Posted: April 10, 2018 4:20 PM

V-22 Multi-Year Procurement 3 Will Open Opportunities for Additional Operators

By RICHARD R. BURGESS, Managing Editor

NATIONAL HARBOR, Md. — The Navy expects to issue the third multi-year procurement (MYP) contract for the V-22 Osprey tiltrotor assault transport aircraft in June, one that will present opportunities for further orders, including foreign sales, at economical prices.

Speaking to reporters April 10 at the Navy League’s Sea-Air-Space Exposition in National Harbor, Maryland, Marine Col. Matthew Kelly, the Navy’s program manager for the V-22, said MYP-2 will complete deliveries in approximately 1.5 years. MYP-3 would cover fiscal years 2018 to 2022.

Kelly said that the MYP would give old and new customers the opportunity to purchase Ospreys at attractive prices.

“The beauty is that they’ve got pre-negotiated prices,” Kelly said.

So far only the only non-U.S. country to order the Osprey is Japan, which has ordered 17 V-22s, with first deliveries scheduled for fiscal 2019. Kelly said that other nations have expressed interest.

“We’ve been in discussions with Israel,” Kelly said, who noted than nothing is imminent.

The Osprey has conducted flight operations from four foreign aviation-capable ships: the South Korean ROKS Dokdo, the French BPC Dixmude, the Netherlands HMNLS Karel Doorman and the Spanish LHD Juan Carlos. Later this year, Ospreys are expected to conduct flight operations on the Royal Navy’s new aircraft carrier, HMS Queen Elizabeth. Kelly said.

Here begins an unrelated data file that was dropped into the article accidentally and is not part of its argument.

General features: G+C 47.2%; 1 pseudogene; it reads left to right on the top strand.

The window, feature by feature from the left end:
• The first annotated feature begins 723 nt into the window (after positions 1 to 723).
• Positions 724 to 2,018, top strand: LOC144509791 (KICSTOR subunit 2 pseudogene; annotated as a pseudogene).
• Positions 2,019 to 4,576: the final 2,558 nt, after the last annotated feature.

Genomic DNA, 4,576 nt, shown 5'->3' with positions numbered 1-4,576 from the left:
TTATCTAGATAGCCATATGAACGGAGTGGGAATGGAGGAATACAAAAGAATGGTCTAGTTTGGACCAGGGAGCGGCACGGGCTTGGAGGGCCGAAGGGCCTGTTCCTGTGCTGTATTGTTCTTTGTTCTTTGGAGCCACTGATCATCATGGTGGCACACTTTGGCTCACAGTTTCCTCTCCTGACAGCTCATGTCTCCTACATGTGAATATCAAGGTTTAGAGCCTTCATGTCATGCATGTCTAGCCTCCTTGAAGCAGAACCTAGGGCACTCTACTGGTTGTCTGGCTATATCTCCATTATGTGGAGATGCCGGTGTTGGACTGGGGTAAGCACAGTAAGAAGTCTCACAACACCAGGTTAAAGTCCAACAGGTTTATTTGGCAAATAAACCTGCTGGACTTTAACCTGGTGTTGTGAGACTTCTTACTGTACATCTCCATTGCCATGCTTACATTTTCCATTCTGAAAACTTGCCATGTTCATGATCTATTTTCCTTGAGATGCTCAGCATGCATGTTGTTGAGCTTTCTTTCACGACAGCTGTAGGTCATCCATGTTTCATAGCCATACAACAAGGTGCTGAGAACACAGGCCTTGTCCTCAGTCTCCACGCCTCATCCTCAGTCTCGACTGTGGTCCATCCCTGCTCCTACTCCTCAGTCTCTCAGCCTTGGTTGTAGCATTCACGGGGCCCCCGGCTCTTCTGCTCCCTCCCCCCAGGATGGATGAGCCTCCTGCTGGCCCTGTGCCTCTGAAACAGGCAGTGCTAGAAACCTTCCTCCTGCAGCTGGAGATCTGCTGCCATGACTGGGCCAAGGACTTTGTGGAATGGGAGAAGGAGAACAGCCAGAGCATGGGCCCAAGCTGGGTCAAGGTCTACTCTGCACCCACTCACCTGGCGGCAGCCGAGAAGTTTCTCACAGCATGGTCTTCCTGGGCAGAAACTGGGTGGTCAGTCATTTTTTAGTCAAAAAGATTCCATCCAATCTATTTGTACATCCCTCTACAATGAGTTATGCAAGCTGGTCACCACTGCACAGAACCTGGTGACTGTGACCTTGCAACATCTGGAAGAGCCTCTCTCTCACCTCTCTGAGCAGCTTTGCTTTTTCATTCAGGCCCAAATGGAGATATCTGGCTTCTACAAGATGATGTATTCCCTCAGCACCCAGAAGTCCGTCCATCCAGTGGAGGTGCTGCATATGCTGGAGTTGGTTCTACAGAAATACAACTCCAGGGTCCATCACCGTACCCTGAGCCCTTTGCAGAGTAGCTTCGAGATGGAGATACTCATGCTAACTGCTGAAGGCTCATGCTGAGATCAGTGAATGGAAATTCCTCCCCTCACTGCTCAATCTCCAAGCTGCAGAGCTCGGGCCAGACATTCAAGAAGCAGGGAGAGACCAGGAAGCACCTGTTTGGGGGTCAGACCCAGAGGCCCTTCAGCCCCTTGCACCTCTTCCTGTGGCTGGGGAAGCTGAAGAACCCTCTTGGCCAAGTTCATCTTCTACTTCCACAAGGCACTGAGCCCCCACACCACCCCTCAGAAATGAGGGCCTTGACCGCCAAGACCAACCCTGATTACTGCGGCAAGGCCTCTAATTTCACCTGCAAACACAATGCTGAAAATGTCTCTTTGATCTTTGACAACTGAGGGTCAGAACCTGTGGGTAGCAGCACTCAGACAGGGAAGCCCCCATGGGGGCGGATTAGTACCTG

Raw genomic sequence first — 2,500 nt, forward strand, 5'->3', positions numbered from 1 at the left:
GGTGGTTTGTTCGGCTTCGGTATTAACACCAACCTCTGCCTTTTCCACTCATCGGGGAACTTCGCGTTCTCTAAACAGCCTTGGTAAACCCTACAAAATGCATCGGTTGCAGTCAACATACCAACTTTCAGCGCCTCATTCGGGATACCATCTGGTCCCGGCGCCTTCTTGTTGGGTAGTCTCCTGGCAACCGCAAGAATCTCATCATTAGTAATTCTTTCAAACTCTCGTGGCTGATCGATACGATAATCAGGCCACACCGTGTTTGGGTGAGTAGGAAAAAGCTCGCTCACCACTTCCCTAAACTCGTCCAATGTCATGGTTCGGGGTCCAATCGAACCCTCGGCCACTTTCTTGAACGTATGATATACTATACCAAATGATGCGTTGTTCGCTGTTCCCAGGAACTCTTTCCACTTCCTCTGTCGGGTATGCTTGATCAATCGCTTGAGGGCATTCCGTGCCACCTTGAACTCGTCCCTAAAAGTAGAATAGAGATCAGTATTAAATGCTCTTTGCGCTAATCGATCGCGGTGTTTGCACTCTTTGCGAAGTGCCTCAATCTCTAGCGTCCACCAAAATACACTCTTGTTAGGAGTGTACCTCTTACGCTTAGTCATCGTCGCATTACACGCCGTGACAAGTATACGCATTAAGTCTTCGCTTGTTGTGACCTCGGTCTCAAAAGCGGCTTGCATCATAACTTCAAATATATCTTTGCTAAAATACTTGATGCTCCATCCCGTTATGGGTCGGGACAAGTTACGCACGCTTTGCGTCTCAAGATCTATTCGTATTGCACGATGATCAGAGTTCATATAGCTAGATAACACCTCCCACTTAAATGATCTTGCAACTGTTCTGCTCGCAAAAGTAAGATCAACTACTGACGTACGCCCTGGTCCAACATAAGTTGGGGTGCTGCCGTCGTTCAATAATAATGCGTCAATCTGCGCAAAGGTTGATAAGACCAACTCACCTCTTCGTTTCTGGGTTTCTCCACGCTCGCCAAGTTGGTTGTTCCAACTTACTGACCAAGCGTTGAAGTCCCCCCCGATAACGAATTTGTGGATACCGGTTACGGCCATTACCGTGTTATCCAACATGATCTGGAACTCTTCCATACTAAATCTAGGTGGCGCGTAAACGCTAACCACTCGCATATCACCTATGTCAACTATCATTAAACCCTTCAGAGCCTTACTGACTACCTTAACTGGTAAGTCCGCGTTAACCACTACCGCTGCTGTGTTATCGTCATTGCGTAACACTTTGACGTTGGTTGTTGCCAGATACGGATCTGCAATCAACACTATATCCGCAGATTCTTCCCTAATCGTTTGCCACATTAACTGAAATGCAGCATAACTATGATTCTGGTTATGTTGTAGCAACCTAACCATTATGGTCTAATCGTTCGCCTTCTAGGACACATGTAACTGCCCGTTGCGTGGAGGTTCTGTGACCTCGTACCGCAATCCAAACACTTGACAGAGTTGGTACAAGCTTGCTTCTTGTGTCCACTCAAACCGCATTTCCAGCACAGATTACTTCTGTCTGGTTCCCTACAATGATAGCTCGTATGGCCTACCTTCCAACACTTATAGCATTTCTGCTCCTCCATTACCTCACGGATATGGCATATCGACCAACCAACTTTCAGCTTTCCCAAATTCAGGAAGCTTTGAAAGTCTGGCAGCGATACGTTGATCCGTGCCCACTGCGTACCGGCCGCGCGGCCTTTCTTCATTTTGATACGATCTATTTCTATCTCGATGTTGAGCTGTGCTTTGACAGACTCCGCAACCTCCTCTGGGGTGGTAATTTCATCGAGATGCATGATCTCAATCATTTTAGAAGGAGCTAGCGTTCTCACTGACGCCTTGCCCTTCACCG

The program of record is 479 Ospreys: 360 MV-22Bs for the Marine Corps, 54 CV-22Bs for the Air Force, 48 Ospreys for the Navy and now 17 for Japan. So far, the Navy plans only 44 CMV-22B carrier-onboard-delivery versions.

The Marine Corps is executing a program, CC-RAM (Common Configuration – Readiness and Modernization), that will update the MV-22B fleet to the 2018 standard configuration, one that “takes all of the ECPs [Engineering Change Proposals] over the last 15 years.” Currently there are more than 70 different configurations of MV-22B in Marine Corps inventory. The CC-RAM will ease the burden on maintenance crews and air crews.

Deliveries of the Navy’s CMV-22B are planned to begin in 2020. Although they will be dedicated to the COD role, they also could be used for vertical replenishment, vertical onboard delivery, medevac, special operations support, search and rescue, and humanitarian disaster relief.

Kelly said the Osprey has performed well in Iraq and Syria and has been a “game-changer for combatant commanders.

“Every combatant commander wants V-22s, because they can respond to such a wide range of continencies,” he said.

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